This argument had had a run about seventy years earlier in Britain, in the works of Edward Gibbon Wakefield, Robert Torrens, and John Stuart Mill, as Rothbard points out in volume II of his Austrian Perspective on the History of Economic Thought (pp. 285–288).
Once the US had seized the Philippine Islands (1898), these economists—now ensconced in government service—tried to impose a new "gold-exchange standard" on their colony, as well as on other silver-standard countries like Mexico, Cuba, and China. The punch-line is that the bankers also made some money (via seigniorage), wherever these deals were successfully carried through. As Rothbard puts it, "the gold-exchange standard establishes a system, in the name of gold, which in reality manages to install coordinated international inflationary paper money" (p. 209). He remarks in a footnote that someone should investigate this imperialist initiative as a cause of the Mexican (and implicitly) the Chinese Revolutions.
But why the Federal Reserve System at home? The central logic was to create a banker's cartel to inflate the money supply by pyramiding issues of paper-out-of-nothing on top of reserves, and then on deposits, which in turn had earlier arisen from nothing, but also, to control the whole process before it could generate a business cycle or boom-bust. The iron hand of the state would prevent the market from redressing depositors' grievances via the usual means: gold outflow, bank runs, collapse, and a short-lived but instructive "bust."
This was a tall order and required considerable massaging of public opinion by Court Intellectuals (a term Rothbard coined on the model of Harry Elmer Barnes's "Court Historians"). The perfection of the bankers' inflationist utopia demanded, in the end, the destruction of any real link to metallic money. Our cousins, the British, took the next steps—as the next section of the book demonstrates.
The War to End Liberalism
In "the senseless catastrophe of 1914–1918" as Joseph Schumpeter called World War I, all the civilized belligerent powers suspended payment of notes in specie and massively inflated their money supplies. After the war, British politicians brilliantly chose to re-jigger the pound at a pre-war level of $4.86, or the gold equivalent, while still needing to inflate at home to hoodwink the syndicalist trade unions. The proto-Keynesian solution to which they came was the gold-exchange standard.
Under this pseudo-gold standard, only central banks would ever need to handle or exchange real gold. Inflation would give a temporary boost to British exports to such places as Greece and Rumania and soothe the trade unions via monetary illusion. Rothbard refers to this as British monetary imperialism—i.e., the export of inflation overseas, which has now become a staple of US foreign economic policy.
The problem with this, addressed here and in the last chapter, was that, try as they might, British inflation would lead eventually to a gold drain—to the United States. The success of British policy hinged on friendly relations to the US central bank, which could inflate the US dollar and thereby thwart the normal outcome of British monetary expansion. It is here that Rothbard introduces US and British bankers close to the J. P. Morgan firm as well as "the cloven hoof of Sir Montagu Norman," Governor of the Bank of England and a personal friend of Benjamin Strong, Governor of the Federal Reserve Bank of New York, the wheelhorse of the US system.
It would be idle to tell the whole story here, when Rothbard does it better. Suffice it to say that the Republican adminstrations of the twenties, or their monetary functionaries, were more than willing to help out the cousins. Of course US-British inflation was a major causal force in bringing on the collapse of 1929.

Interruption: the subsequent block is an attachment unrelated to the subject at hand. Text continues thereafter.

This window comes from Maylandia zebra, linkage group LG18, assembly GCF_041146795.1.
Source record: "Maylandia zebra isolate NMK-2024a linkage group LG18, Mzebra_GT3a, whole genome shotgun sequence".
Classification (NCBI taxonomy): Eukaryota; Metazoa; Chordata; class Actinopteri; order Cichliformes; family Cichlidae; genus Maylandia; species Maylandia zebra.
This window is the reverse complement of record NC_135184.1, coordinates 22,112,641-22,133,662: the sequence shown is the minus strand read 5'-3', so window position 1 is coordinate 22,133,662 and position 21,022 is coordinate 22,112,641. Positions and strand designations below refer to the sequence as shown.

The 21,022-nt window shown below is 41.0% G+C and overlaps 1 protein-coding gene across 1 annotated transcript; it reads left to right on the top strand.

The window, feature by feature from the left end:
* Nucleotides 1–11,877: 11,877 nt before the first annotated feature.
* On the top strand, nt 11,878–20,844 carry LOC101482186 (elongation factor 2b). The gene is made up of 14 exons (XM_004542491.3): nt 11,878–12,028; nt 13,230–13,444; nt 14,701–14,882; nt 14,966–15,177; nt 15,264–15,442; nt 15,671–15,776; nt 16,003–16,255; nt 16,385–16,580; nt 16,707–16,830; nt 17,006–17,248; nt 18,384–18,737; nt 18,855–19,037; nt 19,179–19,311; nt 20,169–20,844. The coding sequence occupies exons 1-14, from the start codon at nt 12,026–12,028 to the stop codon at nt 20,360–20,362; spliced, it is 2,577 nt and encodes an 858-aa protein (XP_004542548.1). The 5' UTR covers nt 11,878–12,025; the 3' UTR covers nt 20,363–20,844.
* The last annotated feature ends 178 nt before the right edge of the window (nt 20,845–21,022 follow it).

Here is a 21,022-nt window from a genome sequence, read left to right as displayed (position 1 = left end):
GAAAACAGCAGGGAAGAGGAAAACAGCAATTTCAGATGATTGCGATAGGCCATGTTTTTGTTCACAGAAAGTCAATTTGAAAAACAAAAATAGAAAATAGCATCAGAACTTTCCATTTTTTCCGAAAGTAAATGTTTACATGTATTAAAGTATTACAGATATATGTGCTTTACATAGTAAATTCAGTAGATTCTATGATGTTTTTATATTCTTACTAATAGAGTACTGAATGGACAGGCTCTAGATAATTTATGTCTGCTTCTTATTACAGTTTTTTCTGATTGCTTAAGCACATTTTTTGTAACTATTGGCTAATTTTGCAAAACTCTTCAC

Morgans and Rockefellers
In another chapter, Rothbard writes that the period 1900–1941 "can far better be comprehended by studying the interrelationships of major financial groupings than by studying the superficial and often sham struggles between Democrats and Republicans" (p. 262). This puts us in touch with the nuts and bolts of monetary policy in relation to specific bankers, political coalitions, foreign affairs, etc. The short story version is that the New Deal coalition, which was close to the Rockefeller interests, rudely shoved aside the Morgan interests and their British allies.
Of such small rivalries are great historical disasters made—and if you don't believe me, read Rothbard, because he has all the details, in spades.
A final chapter on New Deal foreign monetary policy rounds out the book. The discussion here matches in political-historical importance Rothbard's asides on fin de siècle proto-Leninist banking theorists. With the 1929 collapse, the great nation-states fled from even the vestigial gold standard. Free-fall into fiat paper currencies ensued and international political-economic rivalries heated up. Hitler's financial wizard Hjalmar Schacht began to negotiate state-to-state bulk barter deals for commodities with such countries as Rumania in order to by-pass the Anglo-American financial system, which they believed was rigging world markets. (It was.)
Rothbard quotes US Secretary of State Cordell Hull, to good effect, on how these "economic" rivalries contributed to the coming of World War II.
History Not Taught in School
The result of Rothbard's efforts is a unified reinterpretation of US economic history from day one. His reading of events centers on power vs. liberty, state vs. markets, and the attempts of special interest groups to profit from privileges awarded by government, specifically through a practically and morally iffy centralized fractional-reserve banking system, stabilized only by an increasing scale of operation, which now encompasses the entire world.
Rothbard makes sense of these complex events—power struggles, recessions, foreign relations—wielding the principles of monetary theory and Austrian business cycle theory, which he explains very well, on the run. Again: if you don't believe me, read Rothbard. He names the historical "forces" at work—i.e., specific individuals acting in concert toward ends that can plausibly be teased out of the historical tale. His deft handling of individual actors and their genealogical and functional connections calls to mind the work of Sir Lewis Namier. Unlike that historian, the importance of family connections and economic interest did not lead Rothbard to conclude that ideas don't matter: they matter very much indeed.
This is why the Jeffersonian and Jacksonian movements arose to fight against the Walpolean policies of Alexander Hamilton and the two Banks of the United States. Later critics of the bankers—populist, socialist, fascist—have been muddled and bereft of decent theory. And now it is early in the new century but late in the day, and we're waist deep in the Big Financial Muddy and the Big Fool still says "push on." Sound ideas, such as those found in Rothbard's History of Money and Banking in the United States are demanded, if we are to get out of there.